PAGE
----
2. Challenge yourself – Running with others or under the tutelage of a professional will enable you to push to new levels or attempt more difficult trails and mileage you’d be less likely to do on your own. North Carolina resident Charles West participated in the Western States Memorial Weekend Camp for the first time this year and learned much about himself and the race. “It was a phenomenal experience. I can tell why the race is such a big deal now. It has way more substance than people out here realize. As long as I pay attention to managing the heat and run it smart I should be fine to get a buckle whenever I hit the lottery. The whole weekend was a great confidence booster for my chances.”
  3. Learn from others – If the camp is set up with an educational format, you’ll have exclusive face time with experts, coaches, and other experienced athletes. You’ll have the rare opportunity to have your running-related questions answered and the chance to apply and refine what you’ve learned on the trails. You can also look to your fellow attendees as another worthwhile source of new information, insight, and debate.
  4. Up the fun factor – Visit a new area, meet new people, and invigorate your running. Colorado ultrarunner Matt Larsen had a recent inspiring experience at Roes’ camp. “Geoff’s camp was one of the best vacations I have ever had. The combination of the amazing Alaskan scenery, trails, and the fun group of campers really made that camp fantastic. The idea of getting out in the mountains on a regular basis and enjoying nature was inspiring.”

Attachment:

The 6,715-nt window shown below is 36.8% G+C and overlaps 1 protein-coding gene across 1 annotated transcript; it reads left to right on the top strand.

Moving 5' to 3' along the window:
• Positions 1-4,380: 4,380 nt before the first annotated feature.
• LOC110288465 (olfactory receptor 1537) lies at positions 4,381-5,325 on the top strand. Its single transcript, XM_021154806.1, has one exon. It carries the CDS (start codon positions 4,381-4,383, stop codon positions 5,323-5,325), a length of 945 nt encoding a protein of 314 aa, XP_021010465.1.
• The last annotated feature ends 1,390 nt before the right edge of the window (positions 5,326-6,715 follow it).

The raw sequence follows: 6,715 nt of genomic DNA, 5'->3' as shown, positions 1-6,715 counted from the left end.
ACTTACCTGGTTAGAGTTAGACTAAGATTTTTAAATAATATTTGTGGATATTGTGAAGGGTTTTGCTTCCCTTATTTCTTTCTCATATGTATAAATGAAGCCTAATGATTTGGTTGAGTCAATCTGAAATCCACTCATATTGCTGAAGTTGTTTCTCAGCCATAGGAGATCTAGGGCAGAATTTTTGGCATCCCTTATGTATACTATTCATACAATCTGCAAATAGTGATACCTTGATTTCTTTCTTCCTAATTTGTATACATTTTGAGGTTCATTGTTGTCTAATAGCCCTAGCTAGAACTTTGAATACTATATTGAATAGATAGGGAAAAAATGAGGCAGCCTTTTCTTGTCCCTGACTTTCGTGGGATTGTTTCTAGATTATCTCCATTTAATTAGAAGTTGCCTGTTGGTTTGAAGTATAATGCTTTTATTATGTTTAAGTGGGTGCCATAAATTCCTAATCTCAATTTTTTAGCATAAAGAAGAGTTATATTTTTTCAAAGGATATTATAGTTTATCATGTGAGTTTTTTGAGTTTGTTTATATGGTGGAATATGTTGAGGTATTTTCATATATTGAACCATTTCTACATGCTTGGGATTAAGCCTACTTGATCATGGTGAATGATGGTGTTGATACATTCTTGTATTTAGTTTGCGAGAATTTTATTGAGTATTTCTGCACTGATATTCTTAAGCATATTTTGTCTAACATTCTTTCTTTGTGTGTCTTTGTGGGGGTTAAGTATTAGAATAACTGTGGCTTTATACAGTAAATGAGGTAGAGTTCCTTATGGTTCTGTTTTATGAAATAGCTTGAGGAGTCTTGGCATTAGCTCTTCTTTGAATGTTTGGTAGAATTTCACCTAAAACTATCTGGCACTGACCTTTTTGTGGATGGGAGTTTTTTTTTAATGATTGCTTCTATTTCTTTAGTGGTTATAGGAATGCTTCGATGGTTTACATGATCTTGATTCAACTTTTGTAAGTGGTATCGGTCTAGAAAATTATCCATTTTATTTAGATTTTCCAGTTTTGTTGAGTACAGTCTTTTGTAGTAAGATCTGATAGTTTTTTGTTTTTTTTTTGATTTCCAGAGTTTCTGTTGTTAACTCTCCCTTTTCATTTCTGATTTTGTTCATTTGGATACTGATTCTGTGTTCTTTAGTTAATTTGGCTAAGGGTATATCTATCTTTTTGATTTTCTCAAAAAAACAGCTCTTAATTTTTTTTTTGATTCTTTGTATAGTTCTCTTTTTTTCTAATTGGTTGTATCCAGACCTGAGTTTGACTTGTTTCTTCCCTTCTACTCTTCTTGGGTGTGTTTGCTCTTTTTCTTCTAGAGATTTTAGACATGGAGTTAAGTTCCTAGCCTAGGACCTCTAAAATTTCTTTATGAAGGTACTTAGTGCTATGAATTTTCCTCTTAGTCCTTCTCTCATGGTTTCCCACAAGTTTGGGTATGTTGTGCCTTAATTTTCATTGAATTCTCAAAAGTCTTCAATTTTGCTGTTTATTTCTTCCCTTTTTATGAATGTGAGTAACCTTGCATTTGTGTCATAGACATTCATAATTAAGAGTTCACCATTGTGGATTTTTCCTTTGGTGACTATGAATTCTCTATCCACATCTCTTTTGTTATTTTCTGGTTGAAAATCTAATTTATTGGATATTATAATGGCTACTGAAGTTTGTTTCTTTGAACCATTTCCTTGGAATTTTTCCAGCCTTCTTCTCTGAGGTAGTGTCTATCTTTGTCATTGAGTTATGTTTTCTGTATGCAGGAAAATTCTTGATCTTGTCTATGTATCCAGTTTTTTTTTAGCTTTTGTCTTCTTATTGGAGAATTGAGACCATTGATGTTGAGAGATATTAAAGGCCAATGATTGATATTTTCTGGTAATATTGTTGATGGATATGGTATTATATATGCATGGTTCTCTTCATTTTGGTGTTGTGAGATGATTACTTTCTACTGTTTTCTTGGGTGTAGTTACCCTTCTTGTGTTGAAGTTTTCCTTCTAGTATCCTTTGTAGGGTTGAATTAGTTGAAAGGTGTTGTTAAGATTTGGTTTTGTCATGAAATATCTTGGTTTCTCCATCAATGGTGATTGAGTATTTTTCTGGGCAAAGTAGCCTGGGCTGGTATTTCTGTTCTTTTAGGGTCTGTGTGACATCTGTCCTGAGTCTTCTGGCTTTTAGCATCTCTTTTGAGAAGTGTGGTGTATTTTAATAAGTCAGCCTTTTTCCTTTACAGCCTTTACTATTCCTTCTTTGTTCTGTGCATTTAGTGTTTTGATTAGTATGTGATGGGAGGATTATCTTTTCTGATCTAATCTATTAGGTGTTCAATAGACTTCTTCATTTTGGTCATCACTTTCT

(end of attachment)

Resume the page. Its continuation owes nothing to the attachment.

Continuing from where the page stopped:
Though there is a monetary and time commitment for most training camps, they are an invaluable tool. The bonds you form with other participants, the miles you cover, and the knowledge you gain can give new breadth to your running and racing.

Call for Comments (from Meghan)

  • Have you attended a running camp? If so, let us know which one and what you liked about it.
  • What do you think you stand to gain most from participating in a running camp?
Ian Torrence

Ian Torrence has more than 12 years of experience coaching runners of all levels. Ian has completed more than 220 ultramarathons, with 50+ wins, since his first ultra finish at the 1994 JFK 50 Mile. Ian and his wife, Emily, are online coaches at Sundog Running. Information about his coaching services can be found at